Marquita Volken

The development of the cult of Mithras in the western Roman Empire: a socio-archaeological perspective.


1. Introduction.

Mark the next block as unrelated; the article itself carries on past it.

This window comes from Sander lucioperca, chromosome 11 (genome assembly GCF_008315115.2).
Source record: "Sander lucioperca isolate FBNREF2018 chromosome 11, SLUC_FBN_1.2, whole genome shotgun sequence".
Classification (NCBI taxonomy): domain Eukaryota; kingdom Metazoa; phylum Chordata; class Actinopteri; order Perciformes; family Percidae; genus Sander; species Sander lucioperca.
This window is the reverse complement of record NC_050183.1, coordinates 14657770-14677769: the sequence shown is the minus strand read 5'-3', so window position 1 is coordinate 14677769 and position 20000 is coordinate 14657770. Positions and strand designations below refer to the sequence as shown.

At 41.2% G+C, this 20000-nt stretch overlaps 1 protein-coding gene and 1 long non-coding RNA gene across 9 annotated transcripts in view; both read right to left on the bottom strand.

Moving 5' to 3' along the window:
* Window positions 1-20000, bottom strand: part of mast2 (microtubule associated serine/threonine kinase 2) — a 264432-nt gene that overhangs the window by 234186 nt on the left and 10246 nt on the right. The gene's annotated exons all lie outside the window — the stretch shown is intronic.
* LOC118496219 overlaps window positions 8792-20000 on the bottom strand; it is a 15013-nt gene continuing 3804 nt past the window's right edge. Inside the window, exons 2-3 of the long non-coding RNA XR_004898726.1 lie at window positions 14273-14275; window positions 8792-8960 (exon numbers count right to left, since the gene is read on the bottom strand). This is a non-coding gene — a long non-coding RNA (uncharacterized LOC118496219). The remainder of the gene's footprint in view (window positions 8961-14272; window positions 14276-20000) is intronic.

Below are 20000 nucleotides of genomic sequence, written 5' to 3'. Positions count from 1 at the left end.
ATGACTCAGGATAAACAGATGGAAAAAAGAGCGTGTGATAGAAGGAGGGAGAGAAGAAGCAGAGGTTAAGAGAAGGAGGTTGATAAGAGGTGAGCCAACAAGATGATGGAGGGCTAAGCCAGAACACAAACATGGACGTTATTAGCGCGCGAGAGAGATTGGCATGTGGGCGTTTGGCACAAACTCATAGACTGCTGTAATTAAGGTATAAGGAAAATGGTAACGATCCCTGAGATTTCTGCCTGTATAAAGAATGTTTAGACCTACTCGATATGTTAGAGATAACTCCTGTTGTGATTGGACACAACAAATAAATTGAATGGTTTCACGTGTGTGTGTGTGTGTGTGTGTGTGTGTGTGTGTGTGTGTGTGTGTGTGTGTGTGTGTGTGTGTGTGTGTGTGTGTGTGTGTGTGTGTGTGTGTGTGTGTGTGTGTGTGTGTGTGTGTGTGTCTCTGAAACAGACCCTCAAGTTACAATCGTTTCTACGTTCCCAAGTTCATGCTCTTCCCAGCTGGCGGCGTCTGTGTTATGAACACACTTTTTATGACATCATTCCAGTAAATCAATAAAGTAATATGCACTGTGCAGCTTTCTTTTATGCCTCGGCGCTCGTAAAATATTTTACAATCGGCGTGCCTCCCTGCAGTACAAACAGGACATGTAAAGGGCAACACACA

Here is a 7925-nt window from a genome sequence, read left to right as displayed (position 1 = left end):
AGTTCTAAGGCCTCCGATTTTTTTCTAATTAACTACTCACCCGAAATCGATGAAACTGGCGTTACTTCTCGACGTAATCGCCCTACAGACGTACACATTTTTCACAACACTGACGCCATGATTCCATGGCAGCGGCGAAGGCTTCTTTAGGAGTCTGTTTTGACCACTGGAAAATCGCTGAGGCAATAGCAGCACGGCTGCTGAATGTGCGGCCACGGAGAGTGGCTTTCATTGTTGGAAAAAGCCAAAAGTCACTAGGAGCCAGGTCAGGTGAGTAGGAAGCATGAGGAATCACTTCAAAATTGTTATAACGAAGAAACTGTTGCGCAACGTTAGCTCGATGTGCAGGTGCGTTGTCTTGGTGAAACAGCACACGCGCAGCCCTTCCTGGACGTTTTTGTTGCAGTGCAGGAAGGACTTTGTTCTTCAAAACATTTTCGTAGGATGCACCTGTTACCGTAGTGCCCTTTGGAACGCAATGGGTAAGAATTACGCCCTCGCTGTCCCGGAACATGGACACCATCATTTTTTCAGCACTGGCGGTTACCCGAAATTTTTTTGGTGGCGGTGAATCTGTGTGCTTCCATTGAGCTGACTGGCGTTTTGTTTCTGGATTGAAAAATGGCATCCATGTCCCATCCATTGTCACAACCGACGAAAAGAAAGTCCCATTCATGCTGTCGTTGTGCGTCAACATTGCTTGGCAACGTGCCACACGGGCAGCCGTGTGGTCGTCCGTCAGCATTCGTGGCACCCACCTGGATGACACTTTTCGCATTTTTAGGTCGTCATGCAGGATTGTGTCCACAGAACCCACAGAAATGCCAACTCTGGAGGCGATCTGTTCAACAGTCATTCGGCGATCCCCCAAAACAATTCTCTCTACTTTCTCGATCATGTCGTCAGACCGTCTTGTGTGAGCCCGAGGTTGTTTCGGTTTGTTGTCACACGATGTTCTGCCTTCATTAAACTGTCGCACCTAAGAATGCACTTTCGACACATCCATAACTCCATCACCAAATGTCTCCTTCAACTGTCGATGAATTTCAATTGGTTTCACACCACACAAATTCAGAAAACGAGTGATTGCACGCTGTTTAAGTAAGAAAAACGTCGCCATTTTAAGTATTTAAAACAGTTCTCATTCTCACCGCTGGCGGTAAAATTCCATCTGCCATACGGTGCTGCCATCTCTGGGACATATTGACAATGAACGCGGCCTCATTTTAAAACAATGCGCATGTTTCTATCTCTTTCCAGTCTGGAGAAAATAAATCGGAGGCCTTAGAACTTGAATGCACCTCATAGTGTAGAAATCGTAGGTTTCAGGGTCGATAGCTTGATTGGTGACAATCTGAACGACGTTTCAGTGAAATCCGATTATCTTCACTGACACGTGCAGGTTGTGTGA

Ordinarily, we may think that a cults geographical origin belongs among those elementary facts which can be taken for granted by the relevant scholarship, and casually assumed by every discussion. The origins and early development of the cult of Mithras in the Roman Empire, however, have remained a perpetual subject of dispute. As everyone knows, the modern founder of Mithraic studies, Franz Cumont, believed that the cult was, in a strong sense, Iranian, transmitted by hellenised mages whose teachings were slowly transformed through the centuries until the cult achieved its final form in the late Hellenistic period. Unfortunately, during the century since the publication of his major work, Textes et monuments figurés relatifs au mystères de Mithra (1896-1900), the archaeological proof required to confirm the role of the hellenised magi and the transmission of their cult to the West has not been found. The tradition of scholarship that built upon Cumonts work has found it difficult to respond to this discrepancy between his model and the empirical evidence. The latter indicates that mithraea appear suddenly towards the end of the first century AD[i], seemingly without antecedents, but all conforming to a similar architectural plan. The first mithraea and inscriptions appear at the same point in time, and clearly form part of the same cult even though they are found in geographically distant and culturally distinct areas. On any account of the origins of the cult, this geographic distribution is difficult to explain.